Celebrating Literacy & Reading
Today is National Read a Book Day, and the Grammarly Blog has some great ideas about how to mark the day. We particularly liked the suggestion to create a reading space. Additionally, on the 8th of September it is International World Literacy Day. We like this two-for-one reading celebration, and we encourage our residents to be a part of it all. Information about International Literacy Day can be found here. The day was designated in 1965, and the goal is to raise awareness of illiteracy around the world and do something about it. This year’s campaign, “The Sky’s the Limit” is designed to promote digital access for students in the developing world, and “increase student engagement via an exciting digital learning platform.”
The Groves of Milford Blog wants to encourage our apartment community to get in the spirit of things by reading a book this month, so we’ve put together a list of books from various genres for our residents to check out.
The Richest Man in Babylon by George S. Clayson
Beloved by millions, this timeless classic holds the key to all you desire and everything you wish to accomplish. This is the book that reveals the secret to personal wealth.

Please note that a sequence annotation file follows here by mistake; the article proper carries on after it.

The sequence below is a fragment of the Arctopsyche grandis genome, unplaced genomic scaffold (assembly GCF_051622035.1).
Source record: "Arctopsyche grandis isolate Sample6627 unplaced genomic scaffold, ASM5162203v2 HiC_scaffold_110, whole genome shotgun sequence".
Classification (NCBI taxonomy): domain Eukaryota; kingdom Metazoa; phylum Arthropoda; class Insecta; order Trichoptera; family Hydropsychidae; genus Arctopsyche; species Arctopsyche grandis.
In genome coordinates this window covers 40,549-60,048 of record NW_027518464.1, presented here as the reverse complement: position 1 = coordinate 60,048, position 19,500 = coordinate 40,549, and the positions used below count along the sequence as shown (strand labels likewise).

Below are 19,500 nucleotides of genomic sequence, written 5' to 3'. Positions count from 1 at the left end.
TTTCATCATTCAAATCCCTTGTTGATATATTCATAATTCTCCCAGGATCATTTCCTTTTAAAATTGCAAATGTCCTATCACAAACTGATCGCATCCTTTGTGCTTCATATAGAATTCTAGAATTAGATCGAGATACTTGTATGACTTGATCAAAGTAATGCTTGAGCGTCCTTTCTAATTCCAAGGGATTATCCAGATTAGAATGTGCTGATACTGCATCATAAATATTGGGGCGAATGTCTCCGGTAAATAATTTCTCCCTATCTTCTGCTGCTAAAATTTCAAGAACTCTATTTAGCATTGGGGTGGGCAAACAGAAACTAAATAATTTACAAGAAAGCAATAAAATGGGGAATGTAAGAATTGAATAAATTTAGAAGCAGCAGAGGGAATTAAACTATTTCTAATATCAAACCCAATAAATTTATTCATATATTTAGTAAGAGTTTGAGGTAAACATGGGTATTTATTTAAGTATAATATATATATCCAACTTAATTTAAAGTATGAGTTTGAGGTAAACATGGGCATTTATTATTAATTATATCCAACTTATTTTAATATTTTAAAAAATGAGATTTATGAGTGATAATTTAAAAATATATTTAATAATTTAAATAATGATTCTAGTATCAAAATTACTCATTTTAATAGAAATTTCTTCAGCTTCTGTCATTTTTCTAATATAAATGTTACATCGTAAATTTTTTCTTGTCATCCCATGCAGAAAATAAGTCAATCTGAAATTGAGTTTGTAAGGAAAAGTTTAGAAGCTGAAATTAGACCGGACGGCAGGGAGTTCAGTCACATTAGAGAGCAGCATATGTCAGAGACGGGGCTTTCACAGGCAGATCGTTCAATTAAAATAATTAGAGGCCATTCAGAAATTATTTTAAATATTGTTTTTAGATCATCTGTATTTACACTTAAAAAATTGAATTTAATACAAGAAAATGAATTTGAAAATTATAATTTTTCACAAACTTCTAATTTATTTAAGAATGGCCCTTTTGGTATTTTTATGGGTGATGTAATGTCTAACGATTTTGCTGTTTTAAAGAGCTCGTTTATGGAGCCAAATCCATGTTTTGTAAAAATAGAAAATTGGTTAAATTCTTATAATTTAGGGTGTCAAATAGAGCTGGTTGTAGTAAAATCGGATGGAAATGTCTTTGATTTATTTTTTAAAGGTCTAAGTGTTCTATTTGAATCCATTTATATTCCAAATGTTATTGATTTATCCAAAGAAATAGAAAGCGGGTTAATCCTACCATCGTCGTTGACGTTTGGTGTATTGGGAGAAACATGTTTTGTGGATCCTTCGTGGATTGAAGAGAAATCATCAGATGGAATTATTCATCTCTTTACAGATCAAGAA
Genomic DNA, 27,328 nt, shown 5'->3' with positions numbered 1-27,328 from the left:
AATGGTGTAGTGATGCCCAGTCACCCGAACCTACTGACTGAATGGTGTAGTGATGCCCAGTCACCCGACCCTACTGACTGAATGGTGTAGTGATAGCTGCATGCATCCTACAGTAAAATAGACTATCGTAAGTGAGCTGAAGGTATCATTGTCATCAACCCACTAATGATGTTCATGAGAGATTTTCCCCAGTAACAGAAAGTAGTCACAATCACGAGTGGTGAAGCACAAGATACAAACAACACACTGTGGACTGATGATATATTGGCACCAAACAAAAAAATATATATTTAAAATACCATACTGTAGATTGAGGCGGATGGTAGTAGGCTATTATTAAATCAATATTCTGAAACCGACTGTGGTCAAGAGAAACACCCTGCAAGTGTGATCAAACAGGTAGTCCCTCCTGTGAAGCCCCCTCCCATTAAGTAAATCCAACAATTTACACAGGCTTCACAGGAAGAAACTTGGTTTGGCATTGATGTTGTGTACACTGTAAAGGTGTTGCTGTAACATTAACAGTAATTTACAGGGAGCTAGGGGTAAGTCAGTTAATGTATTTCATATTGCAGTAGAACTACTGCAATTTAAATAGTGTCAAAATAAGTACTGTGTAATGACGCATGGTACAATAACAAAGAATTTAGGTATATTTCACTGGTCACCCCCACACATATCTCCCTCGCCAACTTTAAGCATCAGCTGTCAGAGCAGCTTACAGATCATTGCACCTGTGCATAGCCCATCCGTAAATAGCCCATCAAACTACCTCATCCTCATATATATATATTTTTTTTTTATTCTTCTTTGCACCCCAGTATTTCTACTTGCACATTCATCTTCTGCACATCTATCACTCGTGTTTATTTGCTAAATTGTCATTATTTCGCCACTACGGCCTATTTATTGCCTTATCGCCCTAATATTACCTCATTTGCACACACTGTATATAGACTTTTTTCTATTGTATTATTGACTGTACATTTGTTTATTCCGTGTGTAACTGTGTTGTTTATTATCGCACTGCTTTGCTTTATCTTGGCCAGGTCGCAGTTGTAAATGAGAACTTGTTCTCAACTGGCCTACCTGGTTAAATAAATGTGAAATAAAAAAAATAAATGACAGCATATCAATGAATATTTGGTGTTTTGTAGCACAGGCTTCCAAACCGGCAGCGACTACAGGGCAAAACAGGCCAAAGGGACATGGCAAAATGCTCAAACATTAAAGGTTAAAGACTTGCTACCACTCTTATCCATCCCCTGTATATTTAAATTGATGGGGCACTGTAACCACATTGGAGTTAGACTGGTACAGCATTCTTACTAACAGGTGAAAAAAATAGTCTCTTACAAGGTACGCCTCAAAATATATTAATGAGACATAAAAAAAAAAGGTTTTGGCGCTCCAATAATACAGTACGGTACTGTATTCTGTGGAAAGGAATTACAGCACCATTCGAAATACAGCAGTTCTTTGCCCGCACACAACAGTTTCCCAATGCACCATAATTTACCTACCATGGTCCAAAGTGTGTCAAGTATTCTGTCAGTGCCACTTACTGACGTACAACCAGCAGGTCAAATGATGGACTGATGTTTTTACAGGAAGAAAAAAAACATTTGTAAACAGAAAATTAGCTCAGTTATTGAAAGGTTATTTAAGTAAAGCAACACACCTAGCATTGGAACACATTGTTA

Call of the Wild by Jack London
Buck, a sturdy crossbreed canine (half St. Bernard, half Shepard), is a dog born to luxury and raised in a sheltered Californian home. But then he is kidnapped and sold to be a sled dog in the harsh and frozen Yukon Territory. Passed from master to master, Buck embarks on an extraordinary journey, proving his unbreakable spirit.
The Martian by Andy Weir
A mission to Mars.A freak accident.One man's struggle to survive. Six days ago, astronaut Mark Watney became one of the first people to walk on Mars.Now, he's sure he'll be the first person to die there.
Jip by Katherine Paterson
While living on a Vermont poor farm during 1855 and 1856, Jip learns his identity and that of his mother and comes to understand how he arrived at this place.
A Gathering of Days: A New England Girl’s Journal by Joan Blos
I, Catherine Cabot Hall, aged 13 years, 6 months, 29 days…do begin this book.
So begins the journal of a girl coming of age in nineteenth-century New Hampshire. Catherine records both the hardships of pioneer life and its many triumphs. Even as she struggles with her mother’s death and father’s eventual remarriage, Catherine’s indomitable spirit makes this saga an oftentimes uplifting and joyous one.
Head over to the Milford Town Library, download from Amazon to your Kindle, head out to your favorite bookstore, and get a book to read today! What is your favorite book? Add it to the comments so we can read it too!